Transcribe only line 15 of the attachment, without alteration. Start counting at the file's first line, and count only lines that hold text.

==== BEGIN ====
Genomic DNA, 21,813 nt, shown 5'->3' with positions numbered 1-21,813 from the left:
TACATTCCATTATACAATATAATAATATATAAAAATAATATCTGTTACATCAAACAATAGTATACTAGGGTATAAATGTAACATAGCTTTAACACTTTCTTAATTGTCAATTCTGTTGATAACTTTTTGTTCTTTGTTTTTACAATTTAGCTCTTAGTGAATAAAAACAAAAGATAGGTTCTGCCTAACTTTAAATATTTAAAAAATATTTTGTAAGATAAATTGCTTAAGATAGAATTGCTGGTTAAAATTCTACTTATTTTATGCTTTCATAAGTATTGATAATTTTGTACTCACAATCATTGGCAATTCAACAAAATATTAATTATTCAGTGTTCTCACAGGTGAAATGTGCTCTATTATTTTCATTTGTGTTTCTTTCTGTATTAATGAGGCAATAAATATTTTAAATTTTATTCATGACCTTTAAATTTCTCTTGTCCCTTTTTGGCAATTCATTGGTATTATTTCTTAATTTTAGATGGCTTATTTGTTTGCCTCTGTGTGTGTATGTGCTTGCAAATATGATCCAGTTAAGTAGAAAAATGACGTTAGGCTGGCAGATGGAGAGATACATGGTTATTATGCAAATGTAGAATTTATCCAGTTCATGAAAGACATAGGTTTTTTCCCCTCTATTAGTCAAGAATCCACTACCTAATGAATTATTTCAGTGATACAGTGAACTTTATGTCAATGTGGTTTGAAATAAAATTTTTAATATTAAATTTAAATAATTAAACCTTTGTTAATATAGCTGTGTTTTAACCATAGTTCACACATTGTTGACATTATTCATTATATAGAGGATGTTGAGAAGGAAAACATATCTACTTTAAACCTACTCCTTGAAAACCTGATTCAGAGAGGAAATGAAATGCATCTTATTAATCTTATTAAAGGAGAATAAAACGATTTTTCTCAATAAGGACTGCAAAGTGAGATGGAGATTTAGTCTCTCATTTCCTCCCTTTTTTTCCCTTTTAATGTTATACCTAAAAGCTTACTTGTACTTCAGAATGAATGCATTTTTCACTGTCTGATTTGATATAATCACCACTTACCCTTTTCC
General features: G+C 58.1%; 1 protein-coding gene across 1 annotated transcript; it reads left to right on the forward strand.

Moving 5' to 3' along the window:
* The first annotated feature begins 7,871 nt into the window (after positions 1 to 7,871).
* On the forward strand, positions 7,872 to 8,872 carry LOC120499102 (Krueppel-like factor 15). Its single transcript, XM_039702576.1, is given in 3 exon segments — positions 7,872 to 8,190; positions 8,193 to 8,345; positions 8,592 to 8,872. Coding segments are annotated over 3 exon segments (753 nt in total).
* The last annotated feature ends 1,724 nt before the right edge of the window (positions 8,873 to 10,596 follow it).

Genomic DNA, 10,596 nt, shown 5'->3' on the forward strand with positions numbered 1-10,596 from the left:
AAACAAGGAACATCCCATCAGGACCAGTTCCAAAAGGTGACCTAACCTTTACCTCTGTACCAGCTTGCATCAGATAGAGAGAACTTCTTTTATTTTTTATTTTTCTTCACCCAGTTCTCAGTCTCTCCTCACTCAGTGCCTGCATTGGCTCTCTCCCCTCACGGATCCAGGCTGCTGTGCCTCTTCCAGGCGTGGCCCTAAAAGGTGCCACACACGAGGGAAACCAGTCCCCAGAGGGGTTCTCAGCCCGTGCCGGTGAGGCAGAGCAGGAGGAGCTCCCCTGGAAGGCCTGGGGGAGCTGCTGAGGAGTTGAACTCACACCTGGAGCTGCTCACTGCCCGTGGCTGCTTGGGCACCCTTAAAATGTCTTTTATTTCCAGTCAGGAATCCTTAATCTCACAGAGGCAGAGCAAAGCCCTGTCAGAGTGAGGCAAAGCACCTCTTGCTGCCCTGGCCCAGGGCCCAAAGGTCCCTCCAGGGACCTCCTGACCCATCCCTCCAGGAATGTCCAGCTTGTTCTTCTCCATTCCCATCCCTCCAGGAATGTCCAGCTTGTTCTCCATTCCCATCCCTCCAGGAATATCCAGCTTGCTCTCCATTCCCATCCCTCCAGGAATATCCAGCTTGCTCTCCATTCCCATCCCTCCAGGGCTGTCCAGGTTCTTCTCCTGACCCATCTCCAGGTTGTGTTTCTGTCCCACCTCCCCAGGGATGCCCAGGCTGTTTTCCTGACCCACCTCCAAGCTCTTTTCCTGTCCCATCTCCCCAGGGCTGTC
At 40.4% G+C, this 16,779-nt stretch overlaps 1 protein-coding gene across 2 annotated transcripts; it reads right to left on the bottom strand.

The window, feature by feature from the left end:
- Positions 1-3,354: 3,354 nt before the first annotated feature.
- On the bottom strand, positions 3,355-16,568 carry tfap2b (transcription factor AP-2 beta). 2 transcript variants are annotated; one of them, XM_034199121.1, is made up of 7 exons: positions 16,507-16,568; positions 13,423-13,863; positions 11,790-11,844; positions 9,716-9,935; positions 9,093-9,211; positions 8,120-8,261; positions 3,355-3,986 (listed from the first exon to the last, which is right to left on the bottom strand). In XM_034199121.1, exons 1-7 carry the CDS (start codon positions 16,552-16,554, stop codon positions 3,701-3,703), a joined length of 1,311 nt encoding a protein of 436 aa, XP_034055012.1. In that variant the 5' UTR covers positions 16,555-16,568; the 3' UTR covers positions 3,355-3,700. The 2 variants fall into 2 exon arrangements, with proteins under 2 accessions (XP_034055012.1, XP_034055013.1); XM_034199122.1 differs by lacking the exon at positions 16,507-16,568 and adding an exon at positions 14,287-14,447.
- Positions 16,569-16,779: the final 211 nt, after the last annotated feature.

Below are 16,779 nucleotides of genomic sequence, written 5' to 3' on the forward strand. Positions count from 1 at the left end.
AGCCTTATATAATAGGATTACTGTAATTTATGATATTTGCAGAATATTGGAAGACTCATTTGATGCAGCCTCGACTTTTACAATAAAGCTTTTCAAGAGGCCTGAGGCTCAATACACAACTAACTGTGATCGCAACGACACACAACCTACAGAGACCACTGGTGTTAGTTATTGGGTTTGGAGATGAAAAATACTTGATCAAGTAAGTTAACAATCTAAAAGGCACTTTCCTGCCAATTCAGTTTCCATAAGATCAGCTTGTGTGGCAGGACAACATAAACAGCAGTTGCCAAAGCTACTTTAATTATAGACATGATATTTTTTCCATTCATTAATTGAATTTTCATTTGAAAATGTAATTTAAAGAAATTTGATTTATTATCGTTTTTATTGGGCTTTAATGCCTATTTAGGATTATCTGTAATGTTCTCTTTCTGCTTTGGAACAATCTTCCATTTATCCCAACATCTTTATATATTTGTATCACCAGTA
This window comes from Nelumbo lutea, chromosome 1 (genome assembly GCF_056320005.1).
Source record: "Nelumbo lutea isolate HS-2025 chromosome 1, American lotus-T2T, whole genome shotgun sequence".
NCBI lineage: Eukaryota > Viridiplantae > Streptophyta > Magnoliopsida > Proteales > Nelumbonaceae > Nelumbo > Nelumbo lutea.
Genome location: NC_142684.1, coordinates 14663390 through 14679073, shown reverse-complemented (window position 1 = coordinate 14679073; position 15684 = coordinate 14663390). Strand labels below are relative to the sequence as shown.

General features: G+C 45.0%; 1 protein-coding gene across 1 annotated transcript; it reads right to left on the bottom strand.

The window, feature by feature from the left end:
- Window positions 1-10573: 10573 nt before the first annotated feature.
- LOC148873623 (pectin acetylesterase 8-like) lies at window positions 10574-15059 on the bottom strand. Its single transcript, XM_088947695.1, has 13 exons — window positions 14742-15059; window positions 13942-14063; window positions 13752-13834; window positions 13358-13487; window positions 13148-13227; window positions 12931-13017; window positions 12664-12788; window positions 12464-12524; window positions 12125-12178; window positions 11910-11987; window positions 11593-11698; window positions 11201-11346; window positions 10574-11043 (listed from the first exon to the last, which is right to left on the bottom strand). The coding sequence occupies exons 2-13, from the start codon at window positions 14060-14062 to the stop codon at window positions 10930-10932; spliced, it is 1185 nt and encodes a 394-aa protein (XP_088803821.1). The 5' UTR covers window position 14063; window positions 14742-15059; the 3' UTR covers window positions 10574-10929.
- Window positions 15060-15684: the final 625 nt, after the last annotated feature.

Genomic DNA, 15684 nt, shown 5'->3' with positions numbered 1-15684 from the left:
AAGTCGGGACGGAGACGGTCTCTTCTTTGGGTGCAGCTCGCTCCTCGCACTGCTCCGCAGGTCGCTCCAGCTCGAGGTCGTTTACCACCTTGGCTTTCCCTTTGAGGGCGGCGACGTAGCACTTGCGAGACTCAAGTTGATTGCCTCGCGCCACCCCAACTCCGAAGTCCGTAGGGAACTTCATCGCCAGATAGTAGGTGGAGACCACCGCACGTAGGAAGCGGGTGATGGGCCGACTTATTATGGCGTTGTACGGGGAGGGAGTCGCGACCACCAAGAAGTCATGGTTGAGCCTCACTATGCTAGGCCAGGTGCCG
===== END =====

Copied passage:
Below are 16,779 nucleotides of genomic sequence, written 5' to 3' on the forward strand. Positions count from 1 at the left end.